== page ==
July 8, 2010
My New Blueberry Pergola - From Start to Finish
If you’ve ever grown berries for your enjoyment, then you know how much birds enjoy them, as well. If you’ve been following my blogs, you’ve most likely seen photos of the pergolas on my farm. They were constructed using 18th century Chinese granite upright posts and topped with simple, but elegant stained cross beams. This year, to keep the birds away from my blueberry crop, I decided to have another pergola made, upon which, bird netting would be hung – in essence, a netted ‘room’ surrounding the blueberry patch. Once again, I hired the very skillful Slavo Kormanik, of Kormanik Construction, Inc. Slavo is responsible for much of the building at the farm. The new pergola was a rather lengthy project that lasted for more than two weeks. Here are all of the steps involved.
1 This is my new netted blueberry pergola. I'll show you how it was constructed.
2 These granite stakes were transported from my 'stone yard' at the farm and placed near the blueberry patch.
3 Slavo begins this project by trimming each post to size.
4 A powerful masonry saw is used for this task.
5 This saw sprays water into the blade guard, catching most of the generated stone dust, dropping it to the ground.
6 Meanwhile, holes were dug for the cement post footings. Cardboard Handiforms were placed in each hole.
7 A power auger was used as well as a post hole digger.
8 Next, the Handiforms were filled with cement.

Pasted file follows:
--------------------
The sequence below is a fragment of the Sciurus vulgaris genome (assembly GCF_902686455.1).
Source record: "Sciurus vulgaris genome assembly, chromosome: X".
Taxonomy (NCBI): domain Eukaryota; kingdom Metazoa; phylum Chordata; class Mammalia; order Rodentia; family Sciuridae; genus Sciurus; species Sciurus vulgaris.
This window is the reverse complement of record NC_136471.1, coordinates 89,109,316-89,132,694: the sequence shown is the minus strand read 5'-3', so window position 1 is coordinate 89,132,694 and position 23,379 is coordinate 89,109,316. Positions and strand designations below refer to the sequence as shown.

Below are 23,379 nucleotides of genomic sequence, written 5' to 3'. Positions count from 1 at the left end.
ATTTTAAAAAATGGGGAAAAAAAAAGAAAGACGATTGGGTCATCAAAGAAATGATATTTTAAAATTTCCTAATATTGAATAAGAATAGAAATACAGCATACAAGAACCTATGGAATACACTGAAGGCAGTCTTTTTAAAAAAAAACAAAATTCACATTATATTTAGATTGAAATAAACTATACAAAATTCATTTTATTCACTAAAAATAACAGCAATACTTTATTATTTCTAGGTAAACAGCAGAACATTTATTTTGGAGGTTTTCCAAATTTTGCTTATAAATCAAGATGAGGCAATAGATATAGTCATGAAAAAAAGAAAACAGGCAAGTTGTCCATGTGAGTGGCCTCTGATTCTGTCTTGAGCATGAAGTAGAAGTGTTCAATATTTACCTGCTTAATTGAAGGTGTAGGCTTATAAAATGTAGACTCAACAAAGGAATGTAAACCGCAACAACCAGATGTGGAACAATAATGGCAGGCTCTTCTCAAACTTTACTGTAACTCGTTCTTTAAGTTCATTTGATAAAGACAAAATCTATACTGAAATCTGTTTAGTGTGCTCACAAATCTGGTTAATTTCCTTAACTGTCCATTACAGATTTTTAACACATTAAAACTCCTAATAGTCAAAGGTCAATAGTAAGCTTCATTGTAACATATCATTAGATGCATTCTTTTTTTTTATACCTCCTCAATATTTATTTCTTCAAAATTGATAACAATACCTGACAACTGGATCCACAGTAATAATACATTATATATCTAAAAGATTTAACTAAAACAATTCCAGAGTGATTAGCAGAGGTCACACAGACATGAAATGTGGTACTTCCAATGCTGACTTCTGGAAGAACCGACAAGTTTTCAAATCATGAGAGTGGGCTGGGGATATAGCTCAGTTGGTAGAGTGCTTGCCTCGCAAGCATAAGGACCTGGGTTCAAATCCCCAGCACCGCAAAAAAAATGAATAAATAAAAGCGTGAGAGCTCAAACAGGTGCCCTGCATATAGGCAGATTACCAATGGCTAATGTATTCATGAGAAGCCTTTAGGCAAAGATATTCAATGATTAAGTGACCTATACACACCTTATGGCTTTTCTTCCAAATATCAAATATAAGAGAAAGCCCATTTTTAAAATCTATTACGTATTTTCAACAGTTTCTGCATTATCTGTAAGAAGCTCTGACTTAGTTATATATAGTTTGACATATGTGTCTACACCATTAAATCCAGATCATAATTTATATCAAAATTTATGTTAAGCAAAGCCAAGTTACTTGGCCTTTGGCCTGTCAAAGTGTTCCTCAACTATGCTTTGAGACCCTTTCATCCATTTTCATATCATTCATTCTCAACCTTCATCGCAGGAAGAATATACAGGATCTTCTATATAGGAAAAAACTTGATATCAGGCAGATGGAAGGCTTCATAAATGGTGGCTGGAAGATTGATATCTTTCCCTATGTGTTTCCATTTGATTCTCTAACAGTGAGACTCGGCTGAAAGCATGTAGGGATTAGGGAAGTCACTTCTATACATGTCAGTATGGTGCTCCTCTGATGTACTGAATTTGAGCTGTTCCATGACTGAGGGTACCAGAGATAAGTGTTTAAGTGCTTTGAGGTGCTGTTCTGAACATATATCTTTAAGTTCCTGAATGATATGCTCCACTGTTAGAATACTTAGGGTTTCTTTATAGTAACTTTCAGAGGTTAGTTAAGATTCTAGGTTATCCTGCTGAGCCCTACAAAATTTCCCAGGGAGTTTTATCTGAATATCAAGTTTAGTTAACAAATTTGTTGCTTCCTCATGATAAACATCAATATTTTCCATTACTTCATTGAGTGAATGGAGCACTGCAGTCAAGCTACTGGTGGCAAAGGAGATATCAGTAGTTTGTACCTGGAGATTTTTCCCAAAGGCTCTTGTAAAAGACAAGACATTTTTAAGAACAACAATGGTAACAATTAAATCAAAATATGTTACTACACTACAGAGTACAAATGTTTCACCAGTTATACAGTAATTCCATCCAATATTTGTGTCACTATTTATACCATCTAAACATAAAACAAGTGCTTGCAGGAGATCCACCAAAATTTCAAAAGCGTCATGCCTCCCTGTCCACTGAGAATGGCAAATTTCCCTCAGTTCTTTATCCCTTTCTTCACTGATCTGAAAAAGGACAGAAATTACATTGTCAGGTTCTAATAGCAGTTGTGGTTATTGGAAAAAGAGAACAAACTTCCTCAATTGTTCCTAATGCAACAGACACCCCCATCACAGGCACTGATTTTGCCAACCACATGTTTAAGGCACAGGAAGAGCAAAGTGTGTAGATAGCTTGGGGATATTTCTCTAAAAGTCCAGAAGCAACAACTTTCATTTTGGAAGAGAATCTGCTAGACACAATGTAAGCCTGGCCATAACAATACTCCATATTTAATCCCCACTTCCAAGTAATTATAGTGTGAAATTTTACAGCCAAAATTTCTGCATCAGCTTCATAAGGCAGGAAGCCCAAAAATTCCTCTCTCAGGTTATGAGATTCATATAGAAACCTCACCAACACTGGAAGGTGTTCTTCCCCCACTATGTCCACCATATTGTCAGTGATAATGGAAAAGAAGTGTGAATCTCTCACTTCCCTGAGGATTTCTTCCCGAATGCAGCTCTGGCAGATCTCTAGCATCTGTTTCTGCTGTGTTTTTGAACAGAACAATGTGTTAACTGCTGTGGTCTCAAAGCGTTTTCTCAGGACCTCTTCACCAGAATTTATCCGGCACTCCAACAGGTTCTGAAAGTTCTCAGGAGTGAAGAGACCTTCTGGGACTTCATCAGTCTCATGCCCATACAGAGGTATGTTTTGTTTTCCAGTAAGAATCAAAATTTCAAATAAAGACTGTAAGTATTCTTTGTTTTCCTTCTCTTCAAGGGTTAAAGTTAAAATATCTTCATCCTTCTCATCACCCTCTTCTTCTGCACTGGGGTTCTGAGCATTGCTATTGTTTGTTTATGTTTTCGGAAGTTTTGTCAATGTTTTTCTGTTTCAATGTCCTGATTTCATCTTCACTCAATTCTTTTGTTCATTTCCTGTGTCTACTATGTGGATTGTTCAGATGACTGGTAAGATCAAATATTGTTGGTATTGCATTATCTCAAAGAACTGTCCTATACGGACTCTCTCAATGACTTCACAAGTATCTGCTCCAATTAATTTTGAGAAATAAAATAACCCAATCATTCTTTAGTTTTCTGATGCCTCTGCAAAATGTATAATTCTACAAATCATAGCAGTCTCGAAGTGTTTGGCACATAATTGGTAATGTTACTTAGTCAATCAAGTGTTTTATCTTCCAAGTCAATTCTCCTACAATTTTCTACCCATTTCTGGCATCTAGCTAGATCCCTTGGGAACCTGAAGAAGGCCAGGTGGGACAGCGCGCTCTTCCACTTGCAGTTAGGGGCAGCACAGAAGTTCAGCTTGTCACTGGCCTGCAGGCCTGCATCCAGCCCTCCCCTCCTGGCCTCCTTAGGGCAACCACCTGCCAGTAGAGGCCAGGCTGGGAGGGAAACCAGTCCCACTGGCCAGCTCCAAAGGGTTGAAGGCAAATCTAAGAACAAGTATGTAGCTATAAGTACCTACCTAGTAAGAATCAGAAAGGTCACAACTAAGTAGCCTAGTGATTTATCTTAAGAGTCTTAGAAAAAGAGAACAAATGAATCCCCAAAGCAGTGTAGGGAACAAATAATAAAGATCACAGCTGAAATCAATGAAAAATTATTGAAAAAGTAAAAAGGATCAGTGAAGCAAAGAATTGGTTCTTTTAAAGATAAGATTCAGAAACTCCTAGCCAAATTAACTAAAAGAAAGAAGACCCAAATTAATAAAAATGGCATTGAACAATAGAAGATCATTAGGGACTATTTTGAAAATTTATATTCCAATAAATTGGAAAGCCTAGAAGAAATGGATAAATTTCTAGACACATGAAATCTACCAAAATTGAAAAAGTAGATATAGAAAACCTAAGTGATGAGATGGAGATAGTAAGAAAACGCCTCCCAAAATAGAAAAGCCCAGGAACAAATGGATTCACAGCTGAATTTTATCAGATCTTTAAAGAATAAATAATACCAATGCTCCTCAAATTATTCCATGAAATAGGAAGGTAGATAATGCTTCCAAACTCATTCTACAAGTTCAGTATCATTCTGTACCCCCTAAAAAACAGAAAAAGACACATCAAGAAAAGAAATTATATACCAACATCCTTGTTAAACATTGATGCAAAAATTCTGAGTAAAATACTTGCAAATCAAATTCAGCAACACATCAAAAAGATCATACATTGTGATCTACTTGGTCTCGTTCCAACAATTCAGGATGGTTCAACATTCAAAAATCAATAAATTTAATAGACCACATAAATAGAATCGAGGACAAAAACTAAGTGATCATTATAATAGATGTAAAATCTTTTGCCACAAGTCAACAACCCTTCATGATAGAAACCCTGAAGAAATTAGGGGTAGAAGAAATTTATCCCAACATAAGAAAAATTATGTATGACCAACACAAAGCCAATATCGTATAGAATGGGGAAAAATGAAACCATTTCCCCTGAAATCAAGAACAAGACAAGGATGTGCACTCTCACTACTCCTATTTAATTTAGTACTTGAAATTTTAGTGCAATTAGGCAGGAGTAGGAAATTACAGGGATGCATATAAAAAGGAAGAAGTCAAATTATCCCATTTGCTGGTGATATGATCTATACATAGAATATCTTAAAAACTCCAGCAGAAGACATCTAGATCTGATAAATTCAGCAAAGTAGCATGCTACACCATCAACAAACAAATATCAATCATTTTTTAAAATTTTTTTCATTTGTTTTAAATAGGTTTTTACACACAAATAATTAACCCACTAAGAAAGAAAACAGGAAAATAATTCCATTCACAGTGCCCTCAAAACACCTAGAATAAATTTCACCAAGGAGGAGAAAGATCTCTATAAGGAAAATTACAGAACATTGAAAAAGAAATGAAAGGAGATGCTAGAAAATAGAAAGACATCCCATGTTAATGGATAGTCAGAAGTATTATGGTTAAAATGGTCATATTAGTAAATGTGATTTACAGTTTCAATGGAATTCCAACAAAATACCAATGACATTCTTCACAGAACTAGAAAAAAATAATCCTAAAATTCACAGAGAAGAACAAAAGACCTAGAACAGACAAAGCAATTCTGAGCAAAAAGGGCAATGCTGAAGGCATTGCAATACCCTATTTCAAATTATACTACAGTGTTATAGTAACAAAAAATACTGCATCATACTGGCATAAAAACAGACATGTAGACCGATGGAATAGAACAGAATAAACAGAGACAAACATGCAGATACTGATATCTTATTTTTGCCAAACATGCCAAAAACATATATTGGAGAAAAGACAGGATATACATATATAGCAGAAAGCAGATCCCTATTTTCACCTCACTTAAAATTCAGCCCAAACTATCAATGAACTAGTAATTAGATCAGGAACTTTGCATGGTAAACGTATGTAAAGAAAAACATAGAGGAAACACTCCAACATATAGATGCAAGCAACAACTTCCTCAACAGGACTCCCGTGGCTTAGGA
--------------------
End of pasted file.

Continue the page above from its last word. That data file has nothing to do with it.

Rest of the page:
9 These are long steel dowels used for joining purposes.
10 John uses a masonry drill to make holes for the dowels.
11 X marks the spot.
12 John begins drilling while Slavo sprays with water to keep the dust from flying.
13 John drills up to the blue mark on his drill bit.
14 A completed hole
15 The dowel is placed in the hole and is affixed with a stone adhesive.
16 Slavo carefully measures placement on the cement footings.
17 He also measures the post - no two are exactly alike.
18 Using a chalk line, he snaps the center.
19 He then finds the center on the footing.
20 Slavo drills a hole in the center.
21 This time the drill uses a water kit.
22 When the hole is finished, John blows it out using air.
23 To line up the granite posts perfectly, Slavo used this automatic leveling device.
24 Looking through the scope, you can see exactly how each post should be set down the line.
25 When the granite posts are exactly level, they're held in place with long 2x4s and clamps.
26 To stabilize the posts, any gaps beneath them are filled in with with a bonding adhesive.
27 Notice the metal dowel at the top of the post?
28 That's to secure the next section of wooden horizontal pieces.
29 The pergola nearing completion.
30 The granite posts are 18th century Chinese - I just love the engraved design on this upright.
31 Another look
32 The finished structure
33 The next step is to cover the pergola with bird netting.
34 The top and sides are completely covered with the netting.
35 They are joined together with little plastic ties.
36 Finally, the netting is secured to the ground with U-stakes.
37 They are pushed into the soil, stretching the netting tightly.
38 Beneath the netting it's like being in a special blueberry 'room.'
39 The blueberries are prolific this year.
40 Don't worry, there are plenty of other berries on the farm for the birds to enjoy.